Two men who don’t trust each other head out into the post-apocalyptic wilderness in search of their fortune.
When the Covid-19 pandemic spread across the globe filmmakers were left with some very hard decisions to make. Some decided to take the time to sit down and work on their next script while their current filming schedules were placed on hiatus. Then there were a brave few who decided that they could come up with a way to shoot a film using a minimalistic cast and crew so they could abide by each countries strict Covid restrictions.
One such filmmaker was talented Australian director Anthony Hayes (Ten Empty) who decided the best way to make a film during the pandemic was to grab one of Hollywood’s best young talents, Zac Efron (The Paperboy), and head to the Australian outback to film. The result was the brilliant new thriller Gold.
Hayes not only directs Gold but stars alongside Efron. Set in a dystopian future where society has turned on itself one nameless man (Hayes) gives a drifter (Efron) a lift across the desolate wasteland. However the two men’s fortunes change when they come across one of the biggest gold nuggets to be found in years.
The catch is that they have no way to dig the nugget out so the Drifter must stay in the outback with the nugget while the nameless man returns to society to grab the equipment to bring the nugget to the surface. The only trouble is the journey is not as easy as it sounds and the Drifter is left with very little water and food in an environment that has taken more than a few lives over the years.
Gold is not the kind of film that every cinema is going to enjoy. It is slow moving and to be honest takes a lot of patience for its audience to sit through. Genre rise it switches between thriller and survivalist drama with complete ease. Hayes screenplay which he co-wrote with first time screenwriter Polly Smyth at first generates its suspense by having the audience wonder who is going to turn on who first, and then switches to having the audience worry about the mental and physical health of the Drifter as he battles the elements around him… all while wondering whether or not he has been lured into a life-threatening trap.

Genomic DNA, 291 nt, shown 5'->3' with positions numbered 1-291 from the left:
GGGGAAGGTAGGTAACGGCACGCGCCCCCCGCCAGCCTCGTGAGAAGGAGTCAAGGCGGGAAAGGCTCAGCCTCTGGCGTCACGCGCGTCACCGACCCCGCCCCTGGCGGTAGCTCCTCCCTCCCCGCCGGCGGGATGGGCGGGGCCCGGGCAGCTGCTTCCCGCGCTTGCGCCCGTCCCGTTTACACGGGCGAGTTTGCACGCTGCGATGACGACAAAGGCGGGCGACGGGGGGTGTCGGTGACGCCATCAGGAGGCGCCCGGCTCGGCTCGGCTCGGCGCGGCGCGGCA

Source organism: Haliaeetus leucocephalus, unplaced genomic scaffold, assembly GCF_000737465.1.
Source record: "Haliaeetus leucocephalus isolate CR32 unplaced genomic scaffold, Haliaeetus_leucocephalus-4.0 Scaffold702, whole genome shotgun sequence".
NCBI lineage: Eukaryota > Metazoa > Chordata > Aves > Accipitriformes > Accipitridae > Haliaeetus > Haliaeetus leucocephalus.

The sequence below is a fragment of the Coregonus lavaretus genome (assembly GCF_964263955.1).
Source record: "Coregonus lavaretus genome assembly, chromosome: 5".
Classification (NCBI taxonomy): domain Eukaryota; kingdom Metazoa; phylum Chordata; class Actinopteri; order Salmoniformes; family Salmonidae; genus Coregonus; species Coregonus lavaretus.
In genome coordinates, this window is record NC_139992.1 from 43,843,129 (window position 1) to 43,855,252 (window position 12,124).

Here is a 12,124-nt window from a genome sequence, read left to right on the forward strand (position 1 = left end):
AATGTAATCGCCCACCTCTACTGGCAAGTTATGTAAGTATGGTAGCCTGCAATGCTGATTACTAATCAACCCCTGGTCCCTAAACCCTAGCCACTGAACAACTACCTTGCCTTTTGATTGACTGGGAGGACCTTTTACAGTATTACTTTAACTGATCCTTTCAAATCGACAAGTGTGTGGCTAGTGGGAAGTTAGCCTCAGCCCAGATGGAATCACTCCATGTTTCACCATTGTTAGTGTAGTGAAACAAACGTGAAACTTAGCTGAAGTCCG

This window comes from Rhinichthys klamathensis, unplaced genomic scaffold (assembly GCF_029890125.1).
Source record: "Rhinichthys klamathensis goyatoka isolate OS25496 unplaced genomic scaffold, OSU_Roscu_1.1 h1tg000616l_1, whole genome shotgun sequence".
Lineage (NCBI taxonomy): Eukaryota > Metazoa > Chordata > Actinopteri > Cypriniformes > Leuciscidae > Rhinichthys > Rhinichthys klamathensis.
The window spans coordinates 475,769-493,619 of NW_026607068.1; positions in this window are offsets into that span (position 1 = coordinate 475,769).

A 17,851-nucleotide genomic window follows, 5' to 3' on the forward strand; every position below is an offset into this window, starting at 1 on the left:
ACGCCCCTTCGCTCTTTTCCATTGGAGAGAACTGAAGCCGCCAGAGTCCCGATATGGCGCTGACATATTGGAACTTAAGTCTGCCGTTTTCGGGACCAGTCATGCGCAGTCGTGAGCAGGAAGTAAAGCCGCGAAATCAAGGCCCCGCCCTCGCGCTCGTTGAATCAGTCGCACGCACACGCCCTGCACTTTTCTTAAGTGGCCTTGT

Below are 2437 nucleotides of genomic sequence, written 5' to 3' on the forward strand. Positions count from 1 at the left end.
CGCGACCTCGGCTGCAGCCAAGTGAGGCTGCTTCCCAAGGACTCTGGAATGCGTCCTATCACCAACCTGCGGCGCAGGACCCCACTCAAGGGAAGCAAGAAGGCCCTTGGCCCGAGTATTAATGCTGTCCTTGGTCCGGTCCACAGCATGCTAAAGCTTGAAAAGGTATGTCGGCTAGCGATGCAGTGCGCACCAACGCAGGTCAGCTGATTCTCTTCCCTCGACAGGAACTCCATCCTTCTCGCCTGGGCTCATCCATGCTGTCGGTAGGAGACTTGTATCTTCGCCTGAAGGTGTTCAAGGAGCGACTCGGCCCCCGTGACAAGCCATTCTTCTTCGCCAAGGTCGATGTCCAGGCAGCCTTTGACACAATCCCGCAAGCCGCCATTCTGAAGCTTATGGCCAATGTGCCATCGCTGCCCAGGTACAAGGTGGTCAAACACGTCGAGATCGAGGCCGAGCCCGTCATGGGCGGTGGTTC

Most of this film working rests on the performances of its two leads – Efron and Hayes. Of course many will be sceptical that Efron could pull off such a role as many still like to see him as that kid from High School Musical. They need to move on because Efron has more than shown over the years that he has become one of Hollywood’s most versatile actors. From musicals like The Greatest Showman, through to comedies like Neighbours and gritty films like We Are Your Friends and The Paperboy Efron has shown his versatility and skills over the years but Gold is the film that shows just how great of an actor he has become. Long scenes where he plays a man losing his mind in the harshness of an arid desert are not easy to pull off but here Efron does it in a way that places him amongst cinema’s great.
Likewise Hayes steps up both in front of and behind the camera. As the Nameless Man Hayes puts in the same brilliant performance he did the much under-rated film The Square and the result is a character that the audience isn’t sure whether to trust or not.
Behind the camera Hayes also shows why he is one of Australia’s best directors. His last film, Ten Empty, was a gripping drama that deserved a lot more attention than it got and Gold goes that step further. This is the film that should make the cinema world sit up and take notice of Hayes and his film. Pandemic aside this would not have been an easy film to shoot yet Hayes and his cinematographer, Ross Giardina (Catch The Fair One), make the film look spectacular while maintaining a level of suspense throughout.
If you like your cinema a little on the obscure side than Gold is well worth a look. Anthony Hayes is a director that Hollywood needs to take notice of and here he leads one of the world’s most versatile actors in one of his best performances.